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Records fall as $255,664 raised from 937 gifts

Barry McNamara
04/18/2019
From left: Vice President for Development and College Relations John Osterlund, Associate Vice President of Development and College Relations Hannah Maher, Director of Digital Media Emilee Caba and Associate Director of Reunion & Parent Giving Jen Armstrong celebrate a record-setting Scots Day of Giving at Monmouth College late Wednesday night.
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MONMOUTH, Ill. – As Monmouth College’s third annual Scots Day of Giving came to a close near midnight on Wednesday, more than 900 hearts filled the windows of Mellinger Commons on the first floor of the Center for Science and Business.

Each of those hearts represented a gift made to the College during a day when Tartan Nation showed its support from Florida to Alaska and from California to Maine.

Those 937 gifts totaled $255,664. Both figures smashed the Scots Day of Giving records set a year ago by more than 250 gifts and more than $32,000. The gifts will support scholarships for students and a half-dozen academic and student-life initiatives.

A giving record was also set by Monmouth faculty and staff. Thanks to faculty and staff gifts made during Scots Day of Giving, more than 60 percent of the College’s employees have made a gift this school year, which is a record among the 14-member Associated Colleges of the Midwest.

“It's exciting to see this all come together,” said Associate Vice President of Development and College Relations Hannah Maher as the 18-hour, 53-minute event – used to recognize the College's founding in 1853 – headed into its final hours. “The hearts take up almost the entire east side of the building. That visual representation is neat to see.”

The hearts theme was another nod to Monmouth's history and traditions, coming from the line “a thousand hearts’ devotion to the school we love so well” in the College song “A Flame of White and Crimson.”

Maher said the number of 1,000 was also symbolic, in that each gift represented a current Monmouth student.

“This day is about telling the story of the College,” she said. “We spent the day reaching out for 1,000 alumni and friends to support the College and pay it forward to our 1,000 students.”

In addition to scholarships, the day included support for six initiatives. Three were created by Monmouth faculty: virtual reality equipment for the biology and kinesiology departments; a digital propaganda center proposed by communication studies faculty; and the Chorale’s 2020 performance tour of Vienna, Prague and Salzburg. The other three initiatives: support for the Fighting Scots Society athletics booster club; the senior class project to install more water-bottle fillers on campus; and the Parent and Family Council project to add more Scot Cruisers bicycles to campus.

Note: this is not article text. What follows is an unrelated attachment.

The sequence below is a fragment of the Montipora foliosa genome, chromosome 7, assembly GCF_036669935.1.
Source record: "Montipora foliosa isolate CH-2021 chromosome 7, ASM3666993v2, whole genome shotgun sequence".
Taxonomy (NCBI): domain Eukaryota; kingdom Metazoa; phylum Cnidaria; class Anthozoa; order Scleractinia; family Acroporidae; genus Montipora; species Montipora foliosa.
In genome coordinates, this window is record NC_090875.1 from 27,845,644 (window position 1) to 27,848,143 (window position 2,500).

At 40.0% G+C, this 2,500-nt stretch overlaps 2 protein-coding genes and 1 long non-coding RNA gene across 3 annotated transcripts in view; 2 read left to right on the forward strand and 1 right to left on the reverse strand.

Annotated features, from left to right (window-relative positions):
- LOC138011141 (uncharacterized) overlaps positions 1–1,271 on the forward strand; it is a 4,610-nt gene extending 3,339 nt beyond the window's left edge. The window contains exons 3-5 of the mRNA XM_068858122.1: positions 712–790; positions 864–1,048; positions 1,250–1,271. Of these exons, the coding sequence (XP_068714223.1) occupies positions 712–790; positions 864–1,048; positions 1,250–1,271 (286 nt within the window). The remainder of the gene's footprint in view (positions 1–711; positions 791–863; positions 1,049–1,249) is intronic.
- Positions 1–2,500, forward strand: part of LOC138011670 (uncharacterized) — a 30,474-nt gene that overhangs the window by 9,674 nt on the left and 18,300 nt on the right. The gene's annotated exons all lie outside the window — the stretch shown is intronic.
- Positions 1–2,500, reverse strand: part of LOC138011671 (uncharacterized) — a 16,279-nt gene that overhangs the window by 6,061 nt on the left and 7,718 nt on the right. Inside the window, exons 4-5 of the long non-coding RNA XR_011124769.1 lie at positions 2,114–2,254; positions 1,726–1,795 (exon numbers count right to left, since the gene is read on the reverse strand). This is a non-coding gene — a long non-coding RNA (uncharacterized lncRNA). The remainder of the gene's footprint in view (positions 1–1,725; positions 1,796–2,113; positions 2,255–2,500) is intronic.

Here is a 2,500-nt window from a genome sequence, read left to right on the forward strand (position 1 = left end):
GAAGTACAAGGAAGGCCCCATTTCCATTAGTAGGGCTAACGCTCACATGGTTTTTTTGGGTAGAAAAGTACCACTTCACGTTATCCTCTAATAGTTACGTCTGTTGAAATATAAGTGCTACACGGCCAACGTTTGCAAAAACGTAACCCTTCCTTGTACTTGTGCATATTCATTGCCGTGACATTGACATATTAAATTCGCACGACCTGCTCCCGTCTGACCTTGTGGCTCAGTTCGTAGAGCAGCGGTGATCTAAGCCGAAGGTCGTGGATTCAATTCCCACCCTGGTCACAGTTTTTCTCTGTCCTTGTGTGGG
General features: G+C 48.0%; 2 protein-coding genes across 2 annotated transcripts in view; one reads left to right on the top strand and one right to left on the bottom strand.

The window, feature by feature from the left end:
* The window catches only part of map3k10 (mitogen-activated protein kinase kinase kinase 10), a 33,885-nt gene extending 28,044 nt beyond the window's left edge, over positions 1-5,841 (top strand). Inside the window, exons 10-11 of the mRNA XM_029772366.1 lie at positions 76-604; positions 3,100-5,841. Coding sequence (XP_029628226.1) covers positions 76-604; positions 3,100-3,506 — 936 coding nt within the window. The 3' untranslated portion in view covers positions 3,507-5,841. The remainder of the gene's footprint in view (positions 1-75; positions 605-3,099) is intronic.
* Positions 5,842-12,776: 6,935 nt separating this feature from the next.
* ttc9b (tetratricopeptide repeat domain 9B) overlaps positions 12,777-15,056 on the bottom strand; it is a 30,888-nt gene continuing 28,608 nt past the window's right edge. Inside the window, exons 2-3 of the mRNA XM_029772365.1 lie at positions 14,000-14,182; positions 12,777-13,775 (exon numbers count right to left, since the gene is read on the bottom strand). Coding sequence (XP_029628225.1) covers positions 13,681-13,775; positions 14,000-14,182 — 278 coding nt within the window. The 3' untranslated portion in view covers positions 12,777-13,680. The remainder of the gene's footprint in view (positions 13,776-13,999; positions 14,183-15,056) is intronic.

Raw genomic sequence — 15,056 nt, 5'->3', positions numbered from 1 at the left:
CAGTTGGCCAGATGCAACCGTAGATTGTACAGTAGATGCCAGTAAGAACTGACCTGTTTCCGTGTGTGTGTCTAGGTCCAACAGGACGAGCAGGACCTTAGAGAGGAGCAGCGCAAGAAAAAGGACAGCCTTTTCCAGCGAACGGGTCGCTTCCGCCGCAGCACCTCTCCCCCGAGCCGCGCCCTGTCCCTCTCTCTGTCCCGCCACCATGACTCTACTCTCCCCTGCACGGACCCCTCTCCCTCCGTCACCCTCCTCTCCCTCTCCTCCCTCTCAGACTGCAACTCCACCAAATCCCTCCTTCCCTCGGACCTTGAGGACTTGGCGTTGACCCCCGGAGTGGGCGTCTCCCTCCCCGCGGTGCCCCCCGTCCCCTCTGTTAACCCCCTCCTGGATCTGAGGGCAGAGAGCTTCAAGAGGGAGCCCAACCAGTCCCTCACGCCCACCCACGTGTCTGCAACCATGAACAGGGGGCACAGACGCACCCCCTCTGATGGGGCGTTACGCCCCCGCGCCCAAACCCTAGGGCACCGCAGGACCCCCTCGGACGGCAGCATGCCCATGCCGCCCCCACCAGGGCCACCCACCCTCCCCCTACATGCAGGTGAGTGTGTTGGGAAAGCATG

As gifts poured in from each state, Maher was impressed by the widespread geographic commitment, and she noted that social media plays an important role in the broad reach.

“Through all our Facebook Live events and alumni events we have in other cities, there’s a feeling that everyone is on campus,” she said. “That’s an ability we have now. Distance from Monmouth doesn’t mean anything today. It’s been so great to see some of the comments on social media. As one example, we had more than 200 comments when we asked alumni about their favorite faculty member.”

Vice President for Development and College Relations John Osterlund noted that the energy level of the campus community was strong throughout the day.

“This is a marathon,” he said. “We got started at 4 a.m. But everybody is upbeat, positive and eager. Everybody just kinds of feeds off each other and feeds off that energy. Someone will get a gift commitment over the phone, and the cowbell will ring. It’s just a very celebratory, festive atmosphere.”

Osterlund said that Scots Day of Giving also helps support “the robust culture of philanthropy” among the College’s alumni, friends, faculty and staff.

“I was on the phones a lot today, and I talked with a great cross section of Tartan Nation – from alumni who've been out of school for decades to ones who were here just a few years ago,” he said. “Everybody's contributing, everybody’s enthusiastic. Everybody wants to pitch in and help.”

Chorale director Tim Pahel was one of the many members of the campus community who worked the phones during the day.

“Fundraising for our international trip is really a huge help for the students,” he said. “Many struggle to afford it, so every bit we can raise helps more students go. We’re really looking forward to it. We are going to sing in some truly incredible cathedrals – cathedrals very much like Notre Dame. Just to sing there with those wonderful acoustics is going to be so special for our students.”